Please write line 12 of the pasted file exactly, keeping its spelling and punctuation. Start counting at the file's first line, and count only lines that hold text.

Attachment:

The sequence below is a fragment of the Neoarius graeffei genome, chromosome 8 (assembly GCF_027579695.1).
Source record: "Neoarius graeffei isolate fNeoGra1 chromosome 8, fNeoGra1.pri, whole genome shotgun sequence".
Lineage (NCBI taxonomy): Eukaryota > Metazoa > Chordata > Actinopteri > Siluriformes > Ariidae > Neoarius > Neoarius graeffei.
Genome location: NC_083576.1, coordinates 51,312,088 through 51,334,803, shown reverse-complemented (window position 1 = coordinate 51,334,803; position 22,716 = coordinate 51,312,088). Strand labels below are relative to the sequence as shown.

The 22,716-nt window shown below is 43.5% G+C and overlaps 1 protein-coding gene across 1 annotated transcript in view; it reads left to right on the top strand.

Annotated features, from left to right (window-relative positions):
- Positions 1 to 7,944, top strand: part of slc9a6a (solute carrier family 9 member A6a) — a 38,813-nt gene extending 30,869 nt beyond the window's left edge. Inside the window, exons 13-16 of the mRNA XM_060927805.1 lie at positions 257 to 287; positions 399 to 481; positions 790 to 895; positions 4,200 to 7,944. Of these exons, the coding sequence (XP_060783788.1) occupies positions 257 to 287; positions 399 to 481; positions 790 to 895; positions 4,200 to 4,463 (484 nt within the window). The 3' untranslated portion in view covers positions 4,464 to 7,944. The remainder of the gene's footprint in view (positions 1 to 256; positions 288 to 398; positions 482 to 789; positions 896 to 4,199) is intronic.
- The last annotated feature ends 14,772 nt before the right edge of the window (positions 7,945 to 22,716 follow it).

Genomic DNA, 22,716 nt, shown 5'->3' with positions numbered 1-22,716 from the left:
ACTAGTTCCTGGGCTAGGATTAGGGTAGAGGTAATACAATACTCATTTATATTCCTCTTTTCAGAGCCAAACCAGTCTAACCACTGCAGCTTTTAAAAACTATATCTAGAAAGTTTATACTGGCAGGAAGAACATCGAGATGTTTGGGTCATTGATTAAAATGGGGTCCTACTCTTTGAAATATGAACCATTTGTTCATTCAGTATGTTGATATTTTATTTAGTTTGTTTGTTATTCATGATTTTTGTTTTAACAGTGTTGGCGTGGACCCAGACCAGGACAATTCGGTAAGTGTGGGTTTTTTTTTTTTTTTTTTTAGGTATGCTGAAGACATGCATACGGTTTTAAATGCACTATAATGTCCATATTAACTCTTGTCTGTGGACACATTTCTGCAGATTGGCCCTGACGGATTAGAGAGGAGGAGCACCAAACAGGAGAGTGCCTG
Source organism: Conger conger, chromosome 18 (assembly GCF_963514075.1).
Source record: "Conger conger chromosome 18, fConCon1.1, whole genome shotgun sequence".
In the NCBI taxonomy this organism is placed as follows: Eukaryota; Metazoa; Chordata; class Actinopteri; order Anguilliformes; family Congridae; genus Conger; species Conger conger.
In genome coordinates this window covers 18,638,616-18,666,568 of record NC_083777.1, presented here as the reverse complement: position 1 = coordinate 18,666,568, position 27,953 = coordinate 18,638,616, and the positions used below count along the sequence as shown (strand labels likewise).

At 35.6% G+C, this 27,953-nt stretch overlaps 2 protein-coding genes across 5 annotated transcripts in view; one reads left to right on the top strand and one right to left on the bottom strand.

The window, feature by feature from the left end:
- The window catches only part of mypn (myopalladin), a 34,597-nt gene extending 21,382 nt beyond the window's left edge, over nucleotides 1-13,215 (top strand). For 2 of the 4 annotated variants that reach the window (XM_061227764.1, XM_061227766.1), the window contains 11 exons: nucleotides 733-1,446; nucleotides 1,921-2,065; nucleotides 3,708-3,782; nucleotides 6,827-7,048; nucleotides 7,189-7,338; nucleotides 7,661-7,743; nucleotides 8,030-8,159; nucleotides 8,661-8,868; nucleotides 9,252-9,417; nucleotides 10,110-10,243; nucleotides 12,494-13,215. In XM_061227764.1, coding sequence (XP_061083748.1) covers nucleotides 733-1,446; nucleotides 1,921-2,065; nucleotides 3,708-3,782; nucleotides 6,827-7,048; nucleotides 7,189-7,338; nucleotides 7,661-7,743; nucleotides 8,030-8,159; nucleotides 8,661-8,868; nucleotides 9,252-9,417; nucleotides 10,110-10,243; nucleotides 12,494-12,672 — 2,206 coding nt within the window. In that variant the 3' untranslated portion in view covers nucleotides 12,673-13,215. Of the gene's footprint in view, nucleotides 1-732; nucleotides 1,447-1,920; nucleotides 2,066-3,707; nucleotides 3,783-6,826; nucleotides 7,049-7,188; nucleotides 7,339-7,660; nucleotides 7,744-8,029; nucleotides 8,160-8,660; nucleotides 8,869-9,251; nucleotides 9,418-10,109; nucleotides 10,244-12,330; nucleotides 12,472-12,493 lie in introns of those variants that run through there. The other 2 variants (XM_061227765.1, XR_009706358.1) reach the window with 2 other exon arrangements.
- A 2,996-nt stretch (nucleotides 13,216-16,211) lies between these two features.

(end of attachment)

Source record: "Conger conger chromosome 18, fConCon1.1, whole genome shotgun sequence".